by Karen Danchalski, DPT

Physical therapists have a unique role in treating pain, yet the complexities of pain can confound even the most experienced physical therapist. Pain is not simple, and understanding its origins, its nature, and how to treat it can require a sophisticated approach. The aim of this article is to shine light on how pain theory has evolved over time, to help therapists reflect on their treatment strategies and how to better explain pain to their patients.

Pain, as defined by the International Association for the Study of Pain, is, “An unpleasant sensory and emotional experience associated with actual or potential tissue damage, or described in terms of such damage.” This definition fits well within the biopsychosocial model used today. The biopsychosocial model acknowledges the patient’s biology, cognitive components and social context, and is particularly helpful in examining chronic pain. The contemporary view of pain is that it is not just influenced by these multiple systems but rather its very existence is created by them. Just like a movement or a thought, pain is an output generated by the brain and spinal cord, serving as a protective mechanism.1

Karen Danchalski, DPT, uses an electromodality to help control a patient’s lower extremity pain symptoms during a therapy appointment.

Pain Types

Types of pain commonly treated by physical therapists include primary nociceptive pain, microtrauma from repetitive use and irritation, nerve root and peripheral nerve pain following a radicular or nerve distribution, central pain syndrome, and chronic pain often associated with adaptations in both the peripheral and central nervous system. Peripheral adaptations occur when nociceptors send reflexive axonal signals to the site of injury before entering the dorsal horn. This action enhances the inflammatory response and creates increased redness and pain surrounding the injury site. Mechanoreceptors, which are optimally responsive to touch, become sensitive to heat and pain, producing what is known as allodynia.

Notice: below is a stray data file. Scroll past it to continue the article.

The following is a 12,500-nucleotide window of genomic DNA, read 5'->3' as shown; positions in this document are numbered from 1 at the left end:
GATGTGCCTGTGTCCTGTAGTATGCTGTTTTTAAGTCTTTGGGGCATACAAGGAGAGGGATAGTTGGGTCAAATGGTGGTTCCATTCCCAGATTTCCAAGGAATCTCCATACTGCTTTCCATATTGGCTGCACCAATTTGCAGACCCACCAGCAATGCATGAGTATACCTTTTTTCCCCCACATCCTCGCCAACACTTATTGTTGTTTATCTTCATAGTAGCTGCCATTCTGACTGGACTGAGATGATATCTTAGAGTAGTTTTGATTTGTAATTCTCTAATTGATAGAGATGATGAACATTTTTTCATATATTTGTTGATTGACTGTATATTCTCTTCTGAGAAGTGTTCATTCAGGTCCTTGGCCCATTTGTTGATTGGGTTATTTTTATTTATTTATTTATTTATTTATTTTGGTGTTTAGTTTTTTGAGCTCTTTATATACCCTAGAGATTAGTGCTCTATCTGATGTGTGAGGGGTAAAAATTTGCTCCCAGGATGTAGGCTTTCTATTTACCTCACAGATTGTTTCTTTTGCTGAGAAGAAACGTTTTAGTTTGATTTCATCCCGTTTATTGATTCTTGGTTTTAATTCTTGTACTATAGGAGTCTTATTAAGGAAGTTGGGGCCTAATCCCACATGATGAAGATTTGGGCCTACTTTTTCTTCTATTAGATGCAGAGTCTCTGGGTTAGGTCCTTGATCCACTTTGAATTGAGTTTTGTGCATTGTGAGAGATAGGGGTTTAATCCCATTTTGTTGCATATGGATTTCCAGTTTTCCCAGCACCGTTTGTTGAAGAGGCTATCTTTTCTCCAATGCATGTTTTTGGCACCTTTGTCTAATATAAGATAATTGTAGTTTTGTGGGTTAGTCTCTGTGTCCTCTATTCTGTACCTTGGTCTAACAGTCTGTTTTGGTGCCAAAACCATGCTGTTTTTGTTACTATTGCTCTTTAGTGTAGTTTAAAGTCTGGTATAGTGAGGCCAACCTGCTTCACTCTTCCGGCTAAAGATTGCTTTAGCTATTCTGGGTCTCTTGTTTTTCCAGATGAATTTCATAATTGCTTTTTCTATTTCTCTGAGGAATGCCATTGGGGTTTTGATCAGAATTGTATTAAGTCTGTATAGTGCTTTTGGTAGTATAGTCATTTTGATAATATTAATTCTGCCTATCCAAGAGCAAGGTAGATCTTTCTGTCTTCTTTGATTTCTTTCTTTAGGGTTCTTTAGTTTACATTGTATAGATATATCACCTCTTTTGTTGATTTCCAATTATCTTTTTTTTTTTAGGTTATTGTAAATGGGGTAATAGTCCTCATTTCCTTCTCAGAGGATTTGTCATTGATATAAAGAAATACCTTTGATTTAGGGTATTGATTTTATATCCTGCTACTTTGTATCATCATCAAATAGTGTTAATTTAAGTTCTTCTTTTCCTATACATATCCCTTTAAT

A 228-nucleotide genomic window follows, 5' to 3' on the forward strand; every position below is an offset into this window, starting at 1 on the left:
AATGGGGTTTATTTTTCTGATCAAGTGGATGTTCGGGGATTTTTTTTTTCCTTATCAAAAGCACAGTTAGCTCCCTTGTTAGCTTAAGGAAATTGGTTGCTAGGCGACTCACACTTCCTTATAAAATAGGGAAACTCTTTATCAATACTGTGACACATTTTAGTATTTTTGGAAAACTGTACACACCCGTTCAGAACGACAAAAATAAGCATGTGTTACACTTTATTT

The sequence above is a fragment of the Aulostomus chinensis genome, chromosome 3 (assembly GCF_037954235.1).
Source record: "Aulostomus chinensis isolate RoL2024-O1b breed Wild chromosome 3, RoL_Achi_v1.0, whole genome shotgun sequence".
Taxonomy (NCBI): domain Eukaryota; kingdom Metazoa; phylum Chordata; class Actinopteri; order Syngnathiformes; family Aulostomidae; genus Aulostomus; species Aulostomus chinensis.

Central sensitization occurs in the spinal cord when an increased number of spinal neurons become active. This, in effect, lowers the threshold for pain and causes a wider distribution of pain. The complex network of neurons in the spinal cord can send messages up and down multiple levels and to the opposite side of the body. The brain’s somatosensory cortex can become somewhat blurred and imprecise. Central sensitization can therefore cause patients to sense pain in remote sites from the initial injury including the opposite side of the body.

The biopsychosocial model of pain appreciates how multiple biological systems are constantly at work: pro-inflammatory, anti-inflammatory, stress regulation, autonomic, endocrine, and immune. Thoughts, affect, emotions and external events orchestrated with biological processes all contribute to the perception of pain regardless of what type of pain someone has. How did we get to such a complex understanding of pain? A brief historical review follows.

Early Models of Pain